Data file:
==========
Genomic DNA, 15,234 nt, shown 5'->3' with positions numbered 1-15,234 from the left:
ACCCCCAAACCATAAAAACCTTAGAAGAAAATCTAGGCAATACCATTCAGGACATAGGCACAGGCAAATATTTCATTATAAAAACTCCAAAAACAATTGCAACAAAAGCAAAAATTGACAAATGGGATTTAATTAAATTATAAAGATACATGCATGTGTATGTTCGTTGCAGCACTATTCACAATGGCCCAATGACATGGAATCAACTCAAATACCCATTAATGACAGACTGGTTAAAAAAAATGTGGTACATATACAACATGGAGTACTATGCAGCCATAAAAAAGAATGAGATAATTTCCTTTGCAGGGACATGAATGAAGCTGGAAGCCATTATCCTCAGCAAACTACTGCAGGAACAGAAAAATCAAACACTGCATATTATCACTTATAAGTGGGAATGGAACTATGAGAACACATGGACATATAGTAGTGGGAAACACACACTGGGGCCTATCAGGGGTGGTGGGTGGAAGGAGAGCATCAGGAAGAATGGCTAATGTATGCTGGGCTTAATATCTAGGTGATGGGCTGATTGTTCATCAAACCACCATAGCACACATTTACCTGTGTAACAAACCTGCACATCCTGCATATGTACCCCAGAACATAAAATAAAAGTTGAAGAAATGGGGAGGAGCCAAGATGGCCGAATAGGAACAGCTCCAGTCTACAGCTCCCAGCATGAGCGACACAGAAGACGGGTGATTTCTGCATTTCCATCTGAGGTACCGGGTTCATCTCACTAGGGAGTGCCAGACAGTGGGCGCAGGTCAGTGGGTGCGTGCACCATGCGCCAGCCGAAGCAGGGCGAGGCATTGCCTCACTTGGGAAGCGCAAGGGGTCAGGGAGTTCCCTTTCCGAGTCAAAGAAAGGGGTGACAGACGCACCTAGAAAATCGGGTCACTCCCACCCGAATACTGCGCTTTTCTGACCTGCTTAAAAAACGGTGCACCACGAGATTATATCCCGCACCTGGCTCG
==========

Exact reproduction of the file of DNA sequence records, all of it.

Genomic DNA, 15,234 nt, shown 5'->3' with positions numbered 1-15,234 from the left:
ACCCCCAAACCATAAAAACCTTAGAAGAAAATCTAGGCAATACCATTCAGGACATAGGCACAGGCAAATATTTCATTATAAAAACTCCAAAAACAATTGCAACAAAAGCAAAAATTGACAAATGGGATTTAATTAAATTATAAAGATACATGCATGTGTATGTTCGTTGCAGCACTATTCACAATGGCCCAATGACATGGAATCAACTCAAATACCCATTAATGACAGACTGGTTAAAAAAAATGTGGTACATATACAACATGGAGTACTATGCAGCCATAAAAAAGAATGAGATAATTTCCTTTGCAGGGACATGAATGAAGCTGGAAGCCATTATCCTCAGCAAACTACTGCAGGAACAGAAAAATCAAACACTGCATATTATCACTTATAAGTGGGAATGGAACTATGAGAACACATGGACATATAGTAGTGGGAAACACACACTGGGGCCTATCAGGGGTGGTGGGTGGAAGGAGAGCATCAGGAAGAATGGCTAATGTATGCTGGGCTTAATATCTAGGTGATGGGCTGATTGTTCATCAAACCACCATAGCACACATTTACCTGTGTAACAAACCTGCACATCCTGCATATGTACCCCAGAACATAAAATAAAAGTTGAAGAAATGGGGAGGAGCCAAGATGGCCGAATAGGAACAGCTCCAGTCTACAGCTCCCAGCATGAGCGACACAGAAGACGGGTGATTTCTGCATTTCCATCTGAGGTACCGGGTTCATCTCACTAGGGAGTGCCAGACAGTGGGCGCAGGTCAGTGGGTGCGTGCACCATGCGCCAGCCGAAGCAGGGCGAGGCATTGCCTCACTTGGGAAGCGCAAGGGGTCAGGGAGTTCCCTTTCCGAGTCAAAGAAAGGGGTGACAGACGCACCTAGAAAATCGGGTCACTCCCACCCGAATACTGCGCTTTTCTGACCTGCTTAAAAAACGGTGCACCACGAGATTATATCCCGCACCTGGCTCG